The black leader described by the FBI as a cooperative contact in its undercover campaign to discredit the late Rev. Martin Luther King Jr. repudiated any such sympathies more than two years ago in an interview with Senate investigators.
The FBI's claims were publicized earlier this week as the result of a newly declassified Dec. 1, 1964, FBI memo that said an "ambitious" black leader, whose name was deleted, was apparently willing to work with the bureau "to remove King from the national picture."
In fact, according to informed sources, the memo actually referred to Roy Wilkings then NAACP executive secretary, who had met several days earlier, on Nov. 27, 1964, with FBI assistant director Cartha DeLoach about the bureau's attitude toward Dr. King.
In a memo written that same day, Nov. 27, DeLoach pictured Wilkins as apprehensive and said the meeting ended with Wilkins promising to "tell King that he can't win in a battle with the FBI and that the best thing for him to do is to retire from public life."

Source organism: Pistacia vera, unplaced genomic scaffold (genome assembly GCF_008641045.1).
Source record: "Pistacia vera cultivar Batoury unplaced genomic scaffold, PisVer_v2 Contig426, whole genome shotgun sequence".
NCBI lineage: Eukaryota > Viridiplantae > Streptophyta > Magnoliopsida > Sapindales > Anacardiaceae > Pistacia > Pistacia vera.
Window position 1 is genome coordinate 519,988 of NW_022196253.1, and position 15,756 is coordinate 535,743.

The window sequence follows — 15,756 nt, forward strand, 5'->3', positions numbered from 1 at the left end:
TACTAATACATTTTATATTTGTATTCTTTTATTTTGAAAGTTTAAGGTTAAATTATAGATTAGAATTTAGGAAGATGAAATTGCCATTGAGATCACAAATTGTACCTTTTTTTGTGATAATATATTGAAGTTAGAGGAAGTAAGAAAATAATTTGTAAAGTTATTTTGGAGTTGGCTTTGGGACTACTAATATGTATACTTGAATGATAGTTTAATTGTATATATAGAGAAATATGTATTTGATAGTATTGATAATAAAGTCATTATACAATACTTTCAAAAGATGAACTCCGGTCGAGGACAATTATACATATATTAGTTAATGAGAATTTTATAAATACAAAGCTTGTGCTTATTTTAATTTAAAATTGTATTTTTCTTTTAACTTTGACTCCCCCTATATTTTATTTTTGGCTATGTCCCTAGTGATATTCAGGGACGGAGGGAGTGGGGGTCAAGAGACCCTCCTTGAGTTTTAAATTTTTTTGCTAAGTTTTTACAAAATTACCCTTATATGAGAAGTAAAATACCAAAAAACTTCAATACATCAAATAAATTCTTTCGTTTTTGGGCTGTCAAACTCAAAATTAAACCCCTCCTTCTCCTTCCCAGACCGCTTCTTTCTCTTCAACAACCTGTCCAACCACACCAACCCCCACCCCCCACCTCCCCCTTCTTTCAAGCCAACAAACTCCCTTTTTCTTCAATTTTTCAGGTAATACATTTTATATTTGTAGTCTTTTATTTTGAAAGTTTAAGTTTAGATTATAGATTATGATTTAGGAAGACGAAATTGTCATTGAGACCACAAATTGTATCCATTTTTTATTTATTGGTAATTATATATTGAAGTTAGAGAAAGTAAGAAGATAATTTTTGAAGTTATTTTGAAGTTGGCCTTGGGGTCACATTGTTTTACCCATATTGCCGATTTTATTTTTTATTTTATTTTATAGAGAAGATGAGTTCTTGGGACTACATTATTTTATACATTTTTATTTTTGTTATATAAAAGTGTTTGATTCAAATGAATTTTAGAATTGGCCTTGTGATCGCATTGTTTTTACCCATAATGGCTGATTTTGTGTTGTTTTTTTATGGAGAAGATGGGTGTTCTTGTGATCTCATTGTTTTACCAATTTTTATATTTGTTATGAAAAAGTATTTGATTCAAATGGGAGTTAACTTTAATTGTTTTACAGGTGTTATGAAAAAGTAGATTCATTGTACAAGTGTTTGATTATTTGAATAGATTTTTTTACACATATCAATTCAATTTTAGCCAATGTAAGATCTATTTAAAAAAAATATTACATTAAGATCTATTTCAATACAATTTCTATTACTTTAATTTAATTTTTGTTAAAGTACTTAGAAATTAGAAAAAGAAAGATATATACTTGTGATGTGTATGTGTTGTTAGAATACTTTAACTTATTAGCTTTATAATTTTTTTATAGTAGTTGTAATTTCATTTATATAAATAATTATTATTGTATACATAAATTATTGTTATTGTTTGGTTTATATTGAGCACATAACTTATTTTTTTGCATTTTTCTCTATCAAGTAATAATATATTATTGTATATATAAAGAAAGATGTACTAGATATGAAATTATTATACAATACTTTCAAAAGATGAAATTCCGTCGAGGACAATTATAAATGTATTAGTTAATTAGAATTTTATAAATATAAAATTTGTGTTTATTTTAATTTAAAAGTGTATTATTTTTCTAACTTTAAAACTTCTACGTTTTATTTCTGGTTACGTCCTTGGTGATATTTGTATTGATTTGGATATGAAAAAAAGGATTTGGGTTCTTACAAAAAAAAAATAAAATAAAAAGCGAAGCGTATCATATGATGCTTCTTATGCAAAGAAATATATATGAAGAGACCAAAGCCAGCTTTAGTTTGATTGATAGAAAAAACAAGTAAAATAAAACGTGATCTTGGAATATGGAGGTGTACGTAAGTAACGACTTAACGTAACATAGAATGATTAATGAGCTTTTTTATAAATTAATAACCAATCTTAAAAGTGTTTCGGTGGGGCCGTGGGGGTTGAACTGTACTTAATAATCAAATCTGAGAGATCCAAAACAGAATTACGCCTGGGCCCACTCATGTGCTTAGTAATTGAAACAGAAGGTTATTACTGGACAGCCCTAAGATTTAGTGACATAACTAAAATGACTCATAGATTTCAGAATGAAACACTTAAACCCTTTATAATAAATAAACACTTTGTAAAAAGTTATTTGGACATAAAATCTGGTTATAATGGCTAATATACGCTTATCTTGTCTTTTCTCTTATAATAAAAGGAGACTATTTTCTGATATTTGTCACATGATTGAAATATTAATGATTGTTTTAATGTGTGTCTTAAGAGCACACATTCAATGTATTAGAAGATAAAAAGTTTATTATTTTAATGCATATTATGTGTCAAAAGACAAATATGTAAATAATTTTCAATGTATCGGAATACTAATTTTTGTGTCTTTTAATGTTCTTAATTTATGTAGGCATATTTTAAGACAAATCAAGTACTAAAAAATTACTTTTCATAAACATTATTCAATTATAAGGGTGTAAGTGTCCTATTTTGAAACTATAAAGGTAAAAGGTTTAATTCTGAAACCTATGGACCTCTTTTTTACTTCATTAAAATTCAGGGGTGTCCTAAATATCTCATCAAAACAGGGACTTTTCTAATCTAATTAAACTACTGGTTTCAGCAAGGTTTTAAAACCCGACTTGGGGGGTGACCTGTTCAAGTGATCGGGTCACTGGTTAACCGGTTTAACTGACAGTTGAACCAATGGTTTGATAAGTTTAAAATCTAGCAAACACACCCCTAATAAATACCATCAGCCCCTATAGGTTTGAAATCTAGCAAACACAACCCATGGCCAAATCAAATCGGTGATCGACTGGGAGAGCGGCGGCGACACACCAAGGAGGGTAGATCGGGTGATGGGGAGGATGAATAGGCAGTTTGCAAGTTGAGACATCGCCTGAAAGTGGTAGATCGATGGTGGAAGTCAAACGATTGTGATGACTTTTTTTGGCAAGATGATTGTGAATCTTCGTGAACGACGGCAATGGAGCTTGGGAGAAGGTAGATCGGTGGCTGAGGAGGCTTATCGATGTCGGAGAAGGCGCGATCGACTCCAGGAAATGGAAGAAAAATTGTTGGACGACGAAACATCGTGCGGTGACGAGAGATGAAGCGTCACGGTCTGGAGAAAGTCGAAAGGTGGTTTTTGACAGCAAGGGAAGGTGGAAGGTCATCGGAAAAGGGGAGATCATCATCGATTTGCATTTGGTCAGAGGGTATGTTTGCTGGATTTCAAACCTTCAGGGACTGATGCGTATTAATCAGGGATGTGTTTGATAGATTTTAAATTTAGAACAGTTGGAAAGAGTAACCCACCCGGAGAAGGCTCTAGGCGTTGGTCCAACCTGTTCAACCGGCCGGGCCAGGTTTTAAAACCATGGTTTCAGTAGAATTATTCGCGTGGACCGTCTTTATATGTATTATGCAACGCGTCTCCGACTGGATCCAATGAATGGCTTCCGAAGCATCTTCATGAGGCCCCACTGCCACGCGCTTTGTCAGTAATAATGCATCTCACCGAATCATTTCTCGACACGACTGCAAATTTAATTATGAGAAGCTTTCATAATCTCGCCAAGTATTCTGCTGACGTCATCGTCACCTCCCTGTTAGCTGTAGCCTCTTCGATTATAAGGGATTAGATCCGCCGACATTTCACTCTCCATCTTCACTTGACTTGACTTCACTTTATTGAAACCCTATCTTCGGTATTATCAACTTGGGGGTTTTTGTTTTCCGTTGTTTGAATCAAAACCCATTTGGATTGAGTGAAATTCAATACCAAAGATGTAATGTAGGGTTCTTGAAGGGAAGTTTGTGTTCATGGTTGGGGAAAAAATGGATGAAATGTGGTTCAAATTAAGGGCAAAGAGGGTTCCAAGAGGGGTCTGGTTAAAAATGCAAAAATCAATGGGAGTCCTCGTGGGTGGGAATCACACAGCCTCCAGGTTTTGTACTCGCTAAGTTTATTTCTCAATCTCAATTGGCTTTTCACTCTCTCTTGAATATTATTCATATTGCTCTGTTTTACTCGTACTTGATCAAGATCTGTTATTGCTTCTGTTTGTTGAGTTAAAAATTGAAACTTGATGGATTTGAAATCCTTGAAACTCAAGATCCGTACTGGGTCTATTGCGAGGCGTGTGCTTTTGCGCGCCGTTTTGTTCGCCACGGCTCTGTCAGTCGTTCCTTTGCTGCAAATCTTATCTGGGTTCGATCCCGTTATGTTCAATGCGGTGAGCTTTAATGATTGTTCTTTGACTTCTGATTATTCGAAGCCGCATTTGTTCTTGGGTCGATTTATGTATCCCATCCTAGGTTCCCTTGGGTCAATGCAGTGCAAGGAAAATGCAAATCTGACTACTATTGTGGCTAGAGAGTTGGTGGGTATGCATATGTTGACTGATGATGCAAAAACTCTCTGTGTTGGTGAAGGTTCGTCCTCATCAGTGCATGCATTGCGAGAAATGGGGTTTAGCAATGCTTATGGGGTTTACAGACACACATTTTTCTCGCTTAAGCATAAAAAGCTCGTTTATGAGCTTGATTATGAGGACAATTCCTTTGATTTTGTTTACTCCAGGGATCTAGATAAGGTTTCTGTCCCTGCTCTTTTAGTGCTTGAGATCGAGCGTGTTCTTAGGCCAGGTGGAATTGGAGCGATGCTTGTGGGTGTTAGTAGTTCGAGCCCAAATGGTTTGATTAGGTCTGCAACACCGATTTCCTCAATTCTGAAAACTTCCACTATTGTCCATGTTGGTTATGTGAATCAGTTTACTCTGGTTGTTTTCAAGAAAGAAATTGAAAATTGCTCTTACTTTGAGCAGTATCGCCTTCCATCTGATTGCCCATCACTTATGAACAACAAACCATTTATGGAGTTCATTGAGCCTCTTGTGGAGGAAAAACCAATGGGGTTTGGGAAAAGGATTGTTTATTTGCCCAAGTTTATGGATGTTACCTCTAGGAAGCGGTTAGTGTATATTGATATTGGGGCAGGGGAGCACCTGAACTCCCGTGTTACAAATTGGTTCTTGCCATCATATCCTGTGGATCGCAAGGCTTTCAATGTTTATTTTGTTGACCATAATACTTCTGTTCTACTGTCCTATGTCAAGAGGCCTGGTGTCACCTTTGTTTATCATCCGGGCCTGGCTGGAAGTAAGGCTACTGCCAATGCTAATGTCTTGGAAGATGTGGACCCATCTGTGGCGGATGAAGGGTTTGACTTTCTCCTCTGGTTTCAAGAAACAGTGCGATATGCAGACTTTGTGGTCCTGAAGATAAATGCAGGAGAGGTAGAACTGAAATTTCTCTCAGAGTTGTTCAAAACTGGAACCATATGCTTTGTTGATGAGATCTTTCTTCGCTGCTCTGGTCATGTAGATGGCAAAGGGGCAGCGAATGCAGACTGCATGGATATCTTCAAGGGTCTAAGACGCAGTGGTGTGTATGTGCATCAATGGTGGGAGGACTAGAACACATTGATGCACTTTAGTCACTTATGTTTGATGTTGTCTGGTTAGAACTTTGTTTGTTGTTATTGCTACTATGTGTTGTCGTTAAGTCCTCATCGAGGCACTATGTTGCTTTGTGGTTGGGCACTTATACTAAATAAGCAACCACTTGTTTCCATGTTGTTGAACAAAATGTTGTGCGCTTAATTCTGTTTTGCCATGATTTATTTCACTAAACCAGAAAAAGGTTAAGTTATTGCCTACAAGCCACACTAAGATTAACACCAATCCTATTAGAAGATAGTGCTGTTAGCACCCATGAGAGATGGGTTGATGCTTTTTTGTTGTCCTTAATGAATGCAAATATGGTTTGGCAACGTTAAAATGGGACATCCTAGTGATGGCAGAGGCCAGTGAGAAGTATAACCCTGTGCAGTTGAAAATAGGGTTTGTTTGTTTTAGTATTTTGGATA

Wilkins, however, told the staff of the Senate Intelligence Committee in the fall of 1975 that DeLoach's account was "self-serving and full of inaccuracies." The NAACP official, now retired, denounced the remarks attributed to him as "pure invention" and indicated he had done little more than express his concern "that accusations about Dr. King would cripple the civil rights movement."
The Dec. 1, 1964, followup memo, written by FBI official J. A. Sizoo to suggest further action Dr. King, picked up some of DeLoach's heretofore unpublicized remarks about Wilkins, senate investigators had been privy to the remarks but never made them public. The Sizoo memo, with Wilkins' name deleted, was finally obtained from the FBI under the Freedom of Information Act by the nonprofit Center for National Security Studies.
Its release this week left the impression that the momentarily anonymous black leader mentioned in the Sizoo memo might be the same person as the new - and much younger - "national Negro leader" that the FBI had once secretly nominated to take over the civil rights movement after King had been "completely discredited." Informed sources, however, said yesterday man. His name has never been made public, ostensibly because he was never told of the FBI's plans for him.